Courtesy of H. Piwowar

In the world of scientometrics, there are few young researchers these days making as many waves as Dr. Heather Piwowar. How do I know that? As a fellow junior researcher interested in scientometrics, I’ve found that there’s no better way to receive up-to-the-minute recommendations on interesting white papers, insider’s information on invitation-only conferences like #scifoo, and thought-provoking observations than by following Heather on two online services where I already spend a lot of time: Twitter and Google Reader.

What’s notable about Dr. Piwowar’s use of social media is that she very rarely indulges in self-promotion. Rather, she uses social media to engage other researchers: “Tweeting, blogging, friendfeeding, creating public Mendeley groups, etc. helps me find and be found by some of the most enthusiastic, engaged people in my area.  I learn what they think, what they are working on, and sometimes a bit about who they are.  They get to know me and what I do.  As a result, I do better work and my work gets more exposure.”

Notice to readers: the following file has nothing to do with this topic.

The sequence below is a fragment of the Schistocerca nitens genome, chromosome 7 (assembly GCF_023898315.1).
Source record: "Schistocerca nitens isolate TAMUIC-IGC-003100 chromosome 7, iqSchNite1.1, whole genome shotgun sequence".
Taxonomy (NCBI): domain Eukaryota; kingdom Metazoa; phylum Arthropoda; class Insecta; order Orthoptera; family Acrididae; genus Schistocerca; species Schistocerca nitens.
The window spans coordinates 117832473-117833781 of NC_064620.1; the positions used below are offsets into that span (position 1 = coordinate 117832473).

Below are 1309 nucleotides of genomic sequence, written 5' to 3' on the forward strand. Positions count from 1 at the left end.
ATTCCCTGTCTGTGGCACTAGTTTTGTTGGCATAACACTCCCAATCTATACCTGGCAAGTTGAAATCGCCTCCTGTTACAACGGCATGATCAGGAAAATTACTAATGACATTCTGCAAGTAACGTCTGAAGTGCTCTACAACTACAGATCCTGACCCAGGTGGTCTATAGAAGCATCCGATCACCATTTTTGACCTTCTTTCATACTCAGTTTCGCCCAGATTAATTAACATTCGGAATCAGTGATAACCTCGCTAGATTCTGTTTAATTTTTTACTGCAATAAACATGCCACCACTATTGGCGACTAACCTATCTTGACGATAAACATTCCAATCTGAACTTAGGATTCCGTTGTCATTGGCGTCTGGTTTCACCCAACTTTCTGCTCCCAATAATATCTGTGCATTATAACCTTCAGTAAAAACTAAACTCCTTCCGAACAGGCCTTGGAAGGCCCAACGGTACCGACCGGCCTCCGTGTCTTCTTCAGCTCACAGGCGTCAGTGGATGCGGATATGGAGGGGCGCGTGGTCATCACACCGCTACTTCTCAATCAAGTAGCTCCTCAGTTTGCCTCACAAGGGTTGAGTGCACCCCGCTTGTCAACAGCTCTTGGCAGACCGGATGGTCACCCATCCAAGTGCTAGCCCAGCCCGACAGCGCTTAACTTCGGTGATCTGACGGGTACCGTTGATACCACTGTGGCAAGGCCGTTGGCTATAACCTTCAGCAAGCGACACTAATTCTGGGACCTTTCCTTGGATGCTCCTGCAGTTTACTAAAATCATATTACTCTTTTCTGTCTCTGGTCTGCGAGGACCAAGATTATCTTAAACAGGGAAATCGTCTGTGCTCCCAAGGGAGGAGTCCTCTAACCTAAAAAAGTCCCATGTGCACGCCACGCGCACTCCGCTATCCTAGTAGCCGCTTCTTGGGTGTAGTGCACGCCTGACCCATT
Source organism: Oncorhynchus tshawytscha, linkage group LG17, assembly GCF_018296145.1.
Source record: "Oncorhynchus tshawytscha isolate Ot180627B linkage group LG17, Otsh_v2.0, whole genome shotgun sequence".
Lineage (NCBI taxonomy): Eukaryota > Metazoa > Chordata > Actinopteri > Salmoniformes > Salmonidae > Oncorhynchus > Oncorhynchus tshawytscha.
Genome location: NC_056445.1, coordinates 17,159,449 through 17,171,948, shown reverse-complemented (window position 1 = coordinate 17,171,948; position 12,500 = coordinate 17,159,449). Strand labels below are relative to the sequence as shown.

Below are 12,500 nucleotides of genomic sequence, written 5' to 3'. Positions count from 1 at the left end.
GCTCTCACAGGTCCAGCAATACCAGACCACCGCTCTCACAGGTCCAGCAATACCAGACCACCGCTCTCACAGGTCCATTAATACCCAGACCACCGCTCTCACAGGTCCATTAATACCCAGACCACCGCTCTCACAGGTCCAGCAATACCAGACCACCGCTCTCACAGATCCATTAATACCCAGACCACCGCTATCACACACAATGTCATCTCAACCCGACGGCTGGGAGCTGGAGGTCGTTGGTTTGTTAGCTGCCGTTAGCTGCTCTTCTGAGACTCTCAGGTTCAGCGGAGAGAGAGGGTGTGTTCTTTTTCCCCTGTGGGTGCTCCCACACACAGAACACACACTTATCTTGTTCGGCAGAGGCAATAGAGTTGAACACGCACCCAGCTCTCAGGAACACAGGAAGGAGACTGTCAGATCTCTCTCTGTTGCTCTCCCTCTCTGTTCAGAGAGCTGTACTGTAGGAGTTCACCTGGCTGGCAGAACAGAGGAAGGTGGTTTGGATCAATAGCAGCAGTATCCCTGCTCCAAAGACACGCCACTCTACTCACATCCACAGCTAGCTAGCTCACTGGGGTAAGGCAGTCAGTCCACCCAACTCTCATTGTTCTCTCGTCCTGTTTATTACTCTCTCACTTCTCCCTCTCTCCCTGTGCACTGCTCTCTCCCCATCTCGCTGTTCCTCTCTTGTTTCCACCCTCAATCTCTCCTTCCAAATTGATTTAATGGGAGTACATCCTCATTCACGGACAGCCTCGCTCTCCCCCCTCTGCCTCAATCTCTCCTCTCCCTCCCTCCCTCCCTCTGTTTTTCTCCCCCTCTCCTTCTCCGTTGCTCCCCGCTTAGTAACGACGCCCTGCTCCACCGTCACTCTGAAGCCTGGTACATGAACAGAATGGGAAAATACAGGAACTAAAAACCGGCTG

Piwowar also points out that social media, as an engagement and networking strategy, is strong in two areas where traditional forms of academic feedback are weak: timeliness and connecting far-flung researchers.

She notes, “Data finds data then people find people” is really true… when you start sharing information about your research passions and seeking other shared info relevant to your work, all of a sudden you find new groups of people who are about the same things you do.  Some of them turn into collaborators, and a few into friends.

Time well spent, no doubt about it.”

Blog | LinkedIn | Twitter | Mendeley

Dr. Alistair Dove (Senior Scientist at the Georgia Aquarium Research Center)

Courtesy of A. Dove

Dr. Alistair Dove, a Senior Scientist at Georgia Aquarium Research Center—the world’s largest aquarium—is what could be called a “trust agent,” imparting insights into his deep-sea research via Twitter and his blog, Deep Sea News, while engaging the public in science.

Dove explains, “If you have, say, a thousand followers on Twitter, that’s like talking to a large auditorium every time you tweet something about your science: a powerful tool indeed.  A direct line like that means the scientist can ensure that their science is accurately portrayed and that they have an opportunity to share with the public the personal passion that drives them to science in the first place.” A great side effect of all this communication with the public? If you do it well, recognition of your name and your contributions to research will increase among your colleagues, as well.